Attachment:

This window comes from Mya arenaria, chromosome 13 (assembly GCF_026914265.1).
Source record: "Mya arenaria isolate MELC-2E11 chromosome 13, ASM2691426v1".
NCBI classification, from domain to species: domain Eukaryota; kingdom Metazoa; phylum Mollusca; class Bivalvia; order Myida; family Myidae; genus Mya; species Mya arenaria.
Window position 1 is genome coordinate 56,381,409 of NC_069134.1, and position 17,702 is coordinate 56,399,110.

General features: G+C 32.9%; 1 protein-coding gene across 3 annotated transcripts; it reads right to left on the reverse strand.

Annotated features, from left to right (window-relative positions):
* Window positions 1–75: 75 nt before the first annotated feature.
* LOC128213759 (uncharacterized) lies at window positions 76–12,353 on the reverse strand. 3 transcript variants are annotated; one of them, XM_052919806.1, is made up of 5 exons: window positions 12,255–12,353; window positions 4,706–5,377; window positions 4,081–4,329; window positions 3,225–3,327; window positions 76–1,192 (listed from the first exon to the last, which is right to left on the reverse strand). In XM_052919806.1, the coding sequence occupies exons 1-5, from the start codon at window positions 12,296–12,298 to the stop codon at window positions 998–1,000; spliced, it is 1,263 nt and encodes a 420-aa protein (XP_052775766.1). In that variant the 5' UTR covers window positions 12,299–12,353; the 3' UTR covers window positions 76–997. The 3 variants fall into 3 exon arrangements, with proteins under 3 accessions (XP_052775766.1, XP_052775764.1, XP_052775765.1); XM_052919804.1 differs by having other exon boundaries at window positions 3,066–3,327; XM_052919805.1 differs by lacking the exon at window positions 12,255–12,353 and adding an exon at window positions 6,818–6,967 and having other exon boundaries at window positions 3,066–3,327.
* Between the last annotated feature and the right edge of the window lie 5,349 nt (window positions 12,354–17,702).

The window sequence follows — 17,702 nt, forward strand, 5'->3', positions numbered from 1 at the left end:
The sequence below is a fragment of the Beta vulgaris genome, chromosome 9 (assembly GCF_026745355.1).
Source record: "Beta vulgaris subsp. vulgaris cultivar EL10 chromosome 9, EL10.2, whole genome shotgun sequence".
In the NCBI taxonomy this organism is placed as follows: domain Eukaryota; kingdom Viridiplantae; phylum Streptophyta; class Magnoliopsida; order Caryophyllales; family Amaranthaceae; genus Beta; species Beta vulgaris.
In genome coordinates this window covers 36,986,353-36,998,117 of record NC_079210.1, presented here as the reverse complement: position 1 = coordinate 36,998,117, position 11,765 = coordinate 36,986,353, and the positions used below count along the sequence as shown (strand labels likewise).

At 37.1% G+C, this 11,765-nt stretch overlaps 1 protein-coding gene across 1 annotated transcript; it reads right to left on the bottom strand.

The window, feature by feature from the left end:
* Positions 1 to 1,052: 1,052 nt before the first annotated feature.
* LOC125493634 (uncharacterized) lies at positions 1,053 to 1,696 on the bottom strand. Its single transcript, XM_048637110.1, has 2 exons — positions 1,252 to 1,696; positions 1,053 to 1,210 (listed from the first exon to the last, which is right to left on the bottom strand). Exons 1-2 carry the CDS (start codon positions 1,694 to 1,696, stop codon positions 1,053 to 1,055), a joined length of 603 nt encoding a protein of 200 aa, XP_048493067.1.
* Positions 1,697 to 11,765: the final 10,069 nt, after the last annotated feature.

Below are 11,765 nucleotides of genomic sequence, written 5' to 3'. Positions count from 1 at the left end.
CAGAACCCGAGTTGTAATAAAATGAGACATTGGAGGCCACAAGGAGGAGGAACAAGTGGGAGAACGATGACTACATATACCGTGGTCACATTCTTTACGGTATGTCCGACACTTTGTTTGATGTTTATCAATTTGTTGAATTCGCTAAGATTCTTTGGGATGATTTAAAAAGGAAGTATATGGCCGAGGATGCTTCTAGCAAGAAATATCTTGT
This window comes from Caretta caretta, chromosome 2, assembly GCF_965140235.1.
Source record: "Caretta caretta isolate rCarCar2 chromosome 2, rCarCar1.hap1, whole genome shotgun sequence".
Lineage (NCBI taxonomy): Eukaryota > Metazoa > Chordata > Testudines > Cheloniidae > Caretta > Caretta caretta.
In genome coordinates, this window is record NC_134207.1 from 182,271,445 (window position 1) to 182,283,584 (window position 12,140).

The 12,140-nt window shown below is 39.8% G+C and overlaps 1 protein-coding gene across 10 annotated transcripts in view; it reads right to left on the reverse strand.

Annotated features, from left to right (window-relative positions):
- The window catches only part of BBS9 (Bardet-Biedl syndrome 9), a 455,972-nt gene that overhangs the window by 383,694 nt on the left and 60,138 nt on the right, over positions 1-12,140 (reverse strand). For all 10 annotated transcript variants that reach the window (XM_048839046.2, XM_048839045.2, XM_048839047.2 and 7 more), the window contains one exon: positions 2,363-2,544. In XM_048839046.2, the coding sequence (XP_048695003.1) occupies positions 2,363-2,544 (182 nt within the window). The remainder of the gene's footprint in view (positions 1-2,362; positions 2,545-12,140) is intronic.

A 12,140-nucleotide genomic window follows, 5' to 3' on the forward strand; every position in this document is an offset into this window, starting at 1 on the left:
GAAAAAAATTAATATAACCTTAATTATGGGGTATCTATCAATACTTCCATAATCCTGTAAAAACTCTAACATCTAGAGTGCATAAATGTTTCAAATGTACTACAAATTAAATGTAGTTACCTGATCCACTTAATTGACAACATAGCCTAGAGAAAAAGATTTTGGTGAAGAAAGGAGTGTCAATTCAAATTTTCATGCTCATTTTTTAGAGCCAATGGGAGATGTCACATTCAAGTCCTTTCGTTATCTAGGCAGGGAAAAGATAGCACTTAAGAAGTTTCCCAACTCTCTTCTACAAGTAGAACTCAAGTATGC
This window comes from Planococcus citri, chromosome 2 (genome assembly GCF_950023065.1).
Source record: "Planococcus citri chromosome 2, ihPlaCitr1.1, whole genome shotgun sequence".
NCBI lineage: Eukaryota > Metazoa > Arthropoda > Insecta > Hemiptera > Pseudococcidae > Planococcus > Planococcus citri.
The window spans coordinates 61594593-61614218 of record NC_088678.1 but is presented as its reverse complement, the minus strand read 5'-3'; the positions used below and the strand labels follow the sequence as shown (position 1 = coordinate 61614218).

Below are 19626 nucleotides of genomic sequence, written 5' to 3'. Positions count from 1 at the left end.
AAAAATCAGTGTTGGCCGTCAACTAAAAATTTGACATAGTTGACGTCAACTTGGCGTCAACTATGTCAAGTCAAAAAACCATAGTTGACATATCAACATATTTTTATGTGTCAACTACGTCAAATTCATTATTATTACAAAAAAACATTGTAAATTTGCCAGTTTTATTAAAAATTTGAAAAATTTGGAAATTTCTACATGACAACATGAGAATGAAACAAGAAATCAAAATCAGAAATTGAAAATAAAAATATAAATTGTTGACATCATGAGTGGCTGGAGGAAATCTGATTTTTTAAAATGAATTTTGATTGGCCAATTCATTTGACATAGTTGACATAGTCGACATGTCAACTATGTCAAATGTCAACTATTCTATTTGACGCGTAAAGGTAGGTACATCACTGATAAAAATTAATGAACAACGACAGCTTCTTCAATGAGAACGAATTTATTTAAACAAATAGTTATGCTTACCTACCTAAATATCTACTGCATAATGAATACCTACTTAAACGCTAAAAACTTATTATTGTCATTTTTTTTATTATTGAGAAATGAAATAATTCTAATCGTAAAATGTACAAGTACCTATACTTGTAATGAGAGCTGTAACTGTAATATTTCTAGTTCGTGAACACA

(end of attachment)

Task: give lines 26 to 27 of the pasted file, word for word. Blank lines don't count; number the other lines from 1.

The 12,140-nt window shown below is 39.8% G+C and overlaps 1 protein-coding gene across 10 annotated transcripts in view; it reads right to left on the reverse strand.

Annotated features, from left to right (window-relative positions):